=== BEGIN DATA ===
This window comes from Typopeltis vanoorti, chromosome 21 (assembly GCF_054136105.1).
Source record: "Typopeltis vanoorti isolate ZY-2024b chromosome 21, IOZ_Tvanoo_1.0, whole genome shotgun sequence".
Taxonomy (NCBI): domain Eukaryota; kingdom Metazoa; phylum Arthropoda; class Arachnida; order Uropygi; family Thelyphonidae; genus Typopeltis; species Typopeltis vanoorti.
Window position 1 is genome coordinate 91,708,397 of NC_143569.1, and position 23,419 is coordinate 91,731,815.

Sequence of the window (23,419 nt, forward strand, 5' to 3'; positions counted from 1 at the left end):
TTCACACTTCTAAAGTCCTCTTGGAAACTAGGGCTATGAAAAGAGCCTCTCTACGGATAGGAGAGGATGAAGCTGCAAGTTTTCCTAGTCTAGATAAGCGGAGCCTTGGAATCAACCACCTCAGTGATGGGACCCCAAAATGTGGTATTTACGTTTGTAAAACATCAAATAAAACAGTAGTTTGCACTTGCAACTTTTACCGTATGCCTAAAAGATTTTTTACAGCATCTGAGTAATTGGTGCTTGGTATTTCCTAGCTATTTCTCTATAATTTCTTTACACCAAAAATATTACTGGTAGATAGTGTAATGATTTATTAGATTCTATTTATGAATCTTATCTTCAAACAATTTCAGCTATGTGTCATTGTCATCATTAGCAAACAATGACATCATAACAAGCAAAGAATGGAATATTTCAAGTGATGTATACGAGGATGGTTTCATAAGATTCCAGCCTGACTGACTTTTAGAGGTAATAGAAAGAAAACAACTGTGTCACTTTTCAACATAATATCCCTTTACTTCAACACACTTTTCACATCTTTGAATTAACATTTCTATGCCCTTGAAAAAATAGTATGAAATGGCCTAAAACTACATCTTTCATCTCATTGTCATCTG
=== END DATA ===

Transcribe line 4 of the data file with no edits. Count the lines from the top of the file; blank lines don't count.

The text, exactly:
Window position 1 is genome coordinate 91,708,397 of NC_143569.1, and position 23,419 is coordinate 91,731,815.